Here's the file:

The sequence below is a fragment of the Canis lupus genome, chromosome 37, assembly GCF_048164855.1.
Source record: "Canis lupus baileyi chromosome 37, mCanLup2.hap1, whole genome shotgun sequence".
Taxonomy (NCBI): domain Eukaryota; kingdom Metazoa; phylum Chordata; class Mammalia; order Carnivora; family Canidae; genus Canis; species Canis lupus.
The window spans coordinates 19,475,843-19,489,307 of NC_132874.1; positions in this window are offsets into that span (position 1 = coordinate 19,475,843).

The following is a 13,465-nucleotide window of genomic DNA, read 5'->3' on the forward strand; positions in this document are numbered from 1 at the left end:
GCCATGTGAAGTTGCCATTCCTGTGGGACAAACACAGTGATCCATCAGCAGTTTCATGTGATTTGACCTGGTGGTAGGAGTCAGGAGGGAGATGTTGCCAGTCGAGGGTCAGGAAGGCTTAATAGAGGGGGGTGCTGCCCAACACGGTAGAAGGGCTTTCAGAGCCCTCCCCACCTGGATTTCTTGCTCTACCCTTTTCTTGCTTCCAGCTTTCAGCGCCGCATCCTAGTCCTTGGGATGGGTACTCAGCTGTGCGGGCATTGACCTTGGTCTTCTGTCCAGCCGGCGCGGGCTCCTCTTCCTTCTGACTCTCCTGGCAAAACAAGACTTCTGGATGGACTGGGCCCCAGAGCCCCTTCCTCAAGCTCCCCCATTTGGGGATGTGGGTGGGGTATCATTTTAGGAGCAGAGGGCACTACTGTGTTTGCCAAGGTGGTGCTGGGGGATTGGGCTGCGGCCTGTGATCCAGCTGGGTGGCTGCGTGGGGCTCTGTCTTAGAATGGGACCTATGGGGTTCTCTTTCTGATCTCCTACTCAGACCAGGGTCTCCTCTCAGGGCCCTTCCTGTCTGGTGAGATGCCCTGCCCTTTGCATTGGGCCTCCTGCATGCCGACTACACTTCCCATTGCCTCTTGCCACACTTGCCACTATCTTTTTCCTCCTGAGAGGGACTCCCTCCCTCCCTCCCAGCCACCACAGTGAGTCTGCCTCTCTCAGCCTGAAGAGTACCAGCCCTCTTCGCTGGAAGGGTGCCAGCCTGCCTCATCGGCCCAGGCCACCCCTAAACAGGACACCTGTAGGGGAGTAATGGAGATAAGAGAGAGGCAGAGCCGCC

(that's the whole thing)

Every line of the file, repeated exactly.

The sequence below is a fragment of the Canis lupus genome, chromosome 37, assembly GCF_048164855.1.
Source record: "Canis lupus baileyi chromosome 37, mCanLup2.hap1, whole genome shotgun sequence".
Taxonomy (NCBI): domain Eukaryota; kingdom Metazoa; phylum Chordata; class Mammalia; order Carnivora; family Canidae; genus Canis; species Canis lupus.
The window spans coordinates 19,475,843-19,489,307 of NC_132874.1; positions in this window are offsets into that span (position 1 = coordinate 19,475,843).

The following is a 13,465-nucleotide window of genomic DNA, read 5'->3' on the forward strand; positions in this document are numbered from 1 at the left end:
GCCATGTGAAGTTGCCATTCCTGTGGGACAAACACAGTGATCCATCAGCAGTTTCATGTGATTTGACCTGGTGGTAGGAGTCAGGAGGGAGATGTTGCCAGTCGAGGGTCAGGAAGGCTTAATAGAGGGGGGTGCTGCCCAACACGGTAGAAGGGCTTTCAGAGCCCTCCCCACCTGGATTTCTTGCTCTACCCTTTTCTTGCTTCCAGCTTTCAGCGCCGCATCCTAGTCCTTGGGATGGGTACTCAGCTGTGCGGGCATTGACCTTGGTCTTCTGTCCAGCCGGCGCGGGCTCCTCTTCCTTCTGACTCTCCTGGCAAAACAAGACTTCTGGATGGACTGGGCCCCAGAGCCCCTTCCTCAAGCTCCCCCATTTGGGGATGTGGGTGGGGTATCATTTTAGGAGCAGAGGGCACTACTGTGTTTGCCAAGGTGGTGCTGGGGGATTGGGCTGCGGCCTGTGATCCAGCTGGGTGGCTGCGTGGGGCTCTGTCTTAGAATGGGACCTATGGGGTTCTCTTTCTGATCTCCTACTCAGACCAGGGTCTCCTCTCAGGGCCCTTCCTGTCTGGTGAGATGCCCTGCCCTTTGCATTGGGCCTCCTGCATGCCGACTACACTTCCCATTGCCTCTTGCCACACTTGCCACTATCTTTTTCCTCCTGAGAGGGACTCCCTCCCTCCCTCCCAGCCACCACAGTGAGTCTGCCTCTCTCAGCCTGAAGAGTACCAGCCCTCTTCGCTGGAAGGGTGCCAGCCTGCCTCATCGGCCCAGGCCACCCCTAAACAGGACACCTGTAGGGGAGTAATGGAGATAAGAGAGAGGCAGAGCCGCC